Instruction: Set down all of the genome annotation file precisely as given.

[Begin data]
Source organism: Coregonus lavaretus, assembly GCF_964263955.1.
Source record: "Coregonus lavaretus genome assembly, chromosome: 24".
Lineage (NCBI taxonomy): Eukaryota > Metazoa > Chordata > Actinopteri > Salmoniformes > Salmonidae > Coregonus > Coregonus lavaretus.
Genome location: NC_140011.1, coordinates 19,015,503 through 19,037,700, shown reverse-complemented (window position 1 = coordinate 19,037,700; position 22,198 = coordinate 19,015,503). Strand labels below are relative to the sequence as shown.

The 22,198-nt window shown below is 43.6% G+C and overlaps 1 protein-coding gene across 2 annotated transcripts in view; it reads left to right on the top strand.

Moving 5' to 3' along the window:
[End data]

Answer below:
Source organism: Coregonus lavaretus, assembly GCF_964263955.1.
Source record: "Coregonus lavaretus genome assembly, chromosome: 24".
Lineage (NCBI taxonomy): Eukaryota > Metazoa > Chordata > Actinopteri > Salmoniformes > Salmonidae > Coregonus > Coregonus lavaretus.
Genome location: NC_140011.1, coordinates 19,015,503 through 19,037,700, shown reverse-complemented (window position 1 = coordinate 19,037,700; position 22,198 = coordinate 19,015,503). Strand labels below are relative to the sequence as shown.

The 22,198-nt window shown below is 43.6% G+C and overlaps 1 protein-coding gene across 2 annotated transcripts in view; it reads left to right on the top strand.

Moving 5' to 3' along the window: